1. Have an annual nonrevenue effect on the economy of $100 million or more. This appears to refer to costs other than the actual tax revenue effect as estimated by the Joint Committee on Taxation. This could include, for example, the effects on mergers and acquisitions, transactions, or other business activity. This standard will be fluid depending on how the costs are estimated, including the assumptions made and the models used to determine the economic impact.
  2. Raise novel legal or policy questions. The term “novel” is undefined. Depending on the criteria used to determine the meaning of the term, this could result in a broad swath of regulations being subject to OMB review.
  3. Create a serious inconsistency or otherwise interfere with an action taken or planned by another agency. Again, the terms are not defined, leaving considerable leeway to determine the scope of OMB review.

What Constitutes “Review”?

The MOU states that regulations falling within the scope of the above criteria will be subject to the analytical requirements of Executive Order 12866, Section 6(a)(3)(B) (“EO”). This September 30, 1993 EO establishes the following procedures and documents to be furnished to OIRA:

“(B) For each matter identified as, or determined by the Administrator of OIRA to be, a significant regulatory action, the issuing agency shall provide to OIRA:
  1. The text of the draft regulatory action, together with a reasonably detailed description of the need for the regulatory action and an explanation of how the regulatory action will meet that need; and

  2. An assessment of the potential costs and benefits of the regulatory action, including an explanation of the manner in which the regulatory action is consistent with a statutory mandate and, to the extent permitted by law, promotes the President’s priorities and avoids undue interference with State, local, and tribal governments in the exercise of their governmental functions.” (emphasis added.)

As mentioned, after receiving the above information, OMB will have 45 days for review, subject to extensions mutually agreed upon by OMB and Treasury. Secretary Mnuchin or his deputy and applicable OMB officials can designate certain TCJA provisions for expedited review, in which case OMB will have only 10 business days to conduct its analysis—though again, mutually agreed-upon extensions are possible. Ultimately, Treasury cannot publish or publicly release any regulations falling under the aegis of the MOU unless OMB has notified Treasury that it has waived or concluded its review. In the case of disagreement between Treasury and OMB as to whether a regulation should be implemented, the president will serve as the final tiebreaker. Further, on a quarterly basis, Treasury is required to submit to OMB notice of planned regulations describing each regulatory action, identifying any significant policy changes, and providing a discussion of whether regulations will be subject to review under the MOU.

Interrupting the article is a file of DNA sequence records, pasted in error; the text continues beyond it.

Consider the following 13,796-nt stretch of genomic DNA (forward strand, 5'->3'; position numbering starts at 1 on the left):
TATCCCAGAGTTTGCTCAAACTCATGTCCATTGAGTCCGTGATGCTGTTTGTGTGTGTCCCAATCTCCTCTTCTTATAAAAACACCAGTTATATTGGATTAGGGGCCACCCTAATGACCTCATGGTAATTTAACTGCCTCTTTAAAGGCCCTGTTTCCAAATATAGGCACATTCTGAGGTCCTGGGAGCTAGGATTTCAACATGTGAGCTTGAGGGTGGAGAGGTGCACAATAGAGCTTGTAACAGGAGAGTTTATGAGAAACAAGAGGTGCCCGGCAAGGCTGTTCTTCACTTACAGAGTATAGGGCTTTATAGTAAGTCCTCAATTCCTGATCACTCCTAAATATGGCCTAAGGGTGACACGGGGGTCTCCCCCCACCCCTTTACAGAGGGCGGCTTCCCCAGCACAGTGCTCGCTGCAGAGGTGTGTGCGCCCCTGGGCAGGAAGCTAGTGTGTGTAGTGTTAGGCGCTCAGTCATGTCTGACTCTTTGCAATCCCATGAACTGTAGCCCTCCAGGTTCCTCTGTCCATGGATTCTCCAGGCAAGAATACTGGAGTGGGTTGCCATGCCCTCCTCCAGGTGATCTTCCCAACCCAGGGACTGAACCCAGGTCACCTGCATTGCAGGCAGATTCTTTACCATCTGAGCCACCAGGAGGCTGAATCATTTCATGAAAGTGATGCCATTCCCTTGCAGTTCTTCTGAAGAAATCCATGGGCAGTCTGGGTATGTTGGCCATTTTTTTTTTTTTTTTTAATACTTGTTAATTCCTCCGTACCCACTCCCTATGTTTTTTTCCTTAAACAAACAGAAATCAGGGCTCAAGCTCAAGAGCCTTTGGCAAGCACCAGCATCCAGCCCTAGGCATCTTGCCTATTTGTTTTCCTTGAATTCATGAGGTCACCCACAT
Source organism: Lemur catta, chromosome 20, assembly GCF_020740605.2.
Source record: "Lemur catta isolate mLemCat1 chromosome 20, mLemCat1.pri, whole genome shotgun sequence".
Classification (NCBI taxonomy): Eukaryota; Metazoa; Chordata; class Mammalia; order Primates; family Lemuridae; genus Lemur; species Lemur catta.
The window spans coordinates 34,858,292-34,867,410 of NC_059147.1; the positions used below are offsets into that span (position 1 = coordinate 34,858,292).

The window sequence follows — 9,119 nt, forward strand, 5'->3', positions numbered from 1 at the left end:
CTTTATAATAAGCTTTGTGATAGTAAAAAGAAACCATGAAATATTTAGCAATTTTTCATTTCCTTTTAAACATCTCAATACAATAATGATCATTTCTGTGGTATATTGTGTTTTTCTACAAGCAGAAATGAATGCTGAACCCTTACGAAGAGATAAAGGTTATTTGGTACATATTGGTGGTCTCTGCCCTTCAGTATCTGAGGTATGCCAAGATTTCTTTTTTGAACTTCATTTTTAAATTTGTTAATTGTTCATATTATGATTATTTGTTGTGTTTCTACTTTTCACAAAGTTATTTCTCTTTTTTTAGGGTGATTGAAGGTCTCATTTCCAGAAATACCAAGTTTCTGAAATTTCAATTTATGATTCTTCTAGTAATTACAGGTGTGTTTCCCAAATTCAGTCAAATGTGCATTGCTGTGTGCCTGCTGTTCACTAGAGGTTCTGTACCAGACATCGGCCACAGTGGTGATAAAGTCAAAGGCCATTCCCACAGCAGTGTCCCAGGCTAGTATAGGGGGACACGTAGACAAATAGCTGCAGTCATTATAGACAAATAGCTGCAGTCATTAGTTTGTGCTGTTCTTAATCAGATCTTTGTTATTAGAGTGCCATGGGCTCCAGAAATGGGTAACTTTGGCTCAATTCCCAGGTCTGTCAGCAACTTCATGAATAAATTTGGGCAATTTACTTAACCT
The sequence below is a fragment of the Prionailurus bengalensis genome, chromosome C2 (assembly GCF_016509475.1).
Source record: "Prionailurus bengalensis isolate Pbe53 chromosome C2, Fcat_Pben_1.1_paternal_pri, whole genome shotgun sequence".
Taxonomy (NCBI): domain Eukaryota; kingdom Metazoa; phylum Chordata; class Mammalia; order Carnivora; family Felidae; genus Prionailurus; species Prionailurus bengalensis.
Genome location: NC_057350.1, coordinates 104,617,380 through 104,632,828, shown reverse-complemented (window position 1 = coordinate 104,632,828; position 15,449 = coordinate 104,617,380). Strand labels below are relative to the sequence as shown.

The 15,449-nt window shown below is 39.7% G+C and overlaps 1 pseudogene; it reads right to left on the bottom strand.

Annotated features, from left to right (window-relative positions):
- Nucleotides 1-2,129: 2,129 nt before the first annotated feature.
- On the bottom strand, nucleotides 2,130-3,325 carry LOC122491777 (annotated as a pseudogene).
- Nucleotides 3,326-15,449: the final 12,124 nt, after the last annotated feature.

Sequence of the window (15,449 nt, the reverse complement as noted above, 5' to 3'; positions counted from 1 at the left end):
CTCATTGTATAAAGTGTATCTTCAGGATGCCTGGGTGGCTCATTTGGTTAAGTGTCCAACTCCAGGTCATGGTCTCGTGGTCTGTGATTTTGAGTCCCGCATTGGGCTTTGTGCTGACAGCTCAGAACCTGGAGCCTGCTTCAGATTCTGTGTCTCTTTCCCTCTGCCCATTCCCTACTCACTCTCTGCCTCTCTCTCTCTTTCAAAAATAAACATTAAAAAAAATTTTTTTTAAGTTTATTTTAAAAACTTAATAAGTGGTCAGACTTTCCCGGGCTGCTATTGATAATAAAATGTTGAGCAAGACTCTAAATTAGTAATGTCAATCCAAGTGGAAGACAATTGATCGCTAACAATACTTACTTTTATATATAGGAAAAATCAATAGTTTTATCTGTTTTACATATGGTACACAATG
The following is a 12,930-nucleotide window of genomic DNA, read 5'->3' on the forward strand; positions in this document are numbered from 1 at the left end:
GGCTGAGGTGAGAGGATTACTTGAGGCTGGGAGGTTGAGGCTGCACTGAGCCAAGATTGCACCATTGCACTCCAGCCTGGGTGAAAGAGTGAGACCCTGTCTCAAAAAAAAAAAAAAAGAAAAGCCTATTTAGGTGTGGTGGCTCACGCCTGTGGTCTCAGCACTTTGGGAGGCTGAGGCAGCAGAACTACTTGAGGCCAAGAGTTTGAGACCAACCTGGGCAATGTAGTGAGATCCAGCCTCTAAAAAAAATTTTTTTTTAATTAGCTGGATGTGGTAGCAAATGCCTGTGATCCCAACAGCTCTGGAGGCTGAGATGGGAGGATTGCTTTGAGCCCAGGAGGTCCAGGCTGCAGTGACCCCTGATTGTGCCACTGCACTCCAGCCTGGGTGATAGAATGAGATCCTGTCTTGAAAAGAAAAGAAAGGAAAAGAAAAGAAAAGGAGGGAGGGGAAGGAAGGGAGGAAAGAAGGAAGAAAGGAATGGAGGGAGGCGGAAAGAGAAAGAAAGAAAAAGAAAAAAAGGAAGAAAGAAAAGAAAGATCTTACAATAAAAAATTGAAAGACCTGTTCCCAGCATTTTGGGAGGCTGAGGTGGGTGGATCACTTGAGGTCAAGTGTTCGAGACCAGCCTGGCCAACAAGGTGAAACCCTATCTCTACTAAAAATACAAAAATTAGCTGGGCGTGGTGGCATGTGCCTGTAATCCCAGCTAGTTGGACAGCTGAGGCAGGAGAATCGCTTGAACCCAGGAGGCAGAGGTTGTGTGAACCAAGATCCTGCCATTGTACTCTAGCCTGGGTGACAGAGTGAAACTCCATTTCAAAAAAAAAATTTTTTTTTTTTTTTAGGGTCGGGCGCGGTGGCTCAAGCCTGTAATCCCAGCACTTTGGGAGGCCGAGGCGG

What Is the Practical Impact of Enhanced OMB Review?

Ultimately, OMB holds the cards on tax regulation projects falling under the purview of the MOU since they cannot be published or publicly released without OMB signing off on them. This gives OMB considerable influence over the implementation of the TCJA and future regulations and could interject a greater degree of politics into the process, particularly given the president’s role as the final arbiter. The new process could cut either way for taxpayers, depending on the policies of the administration in power.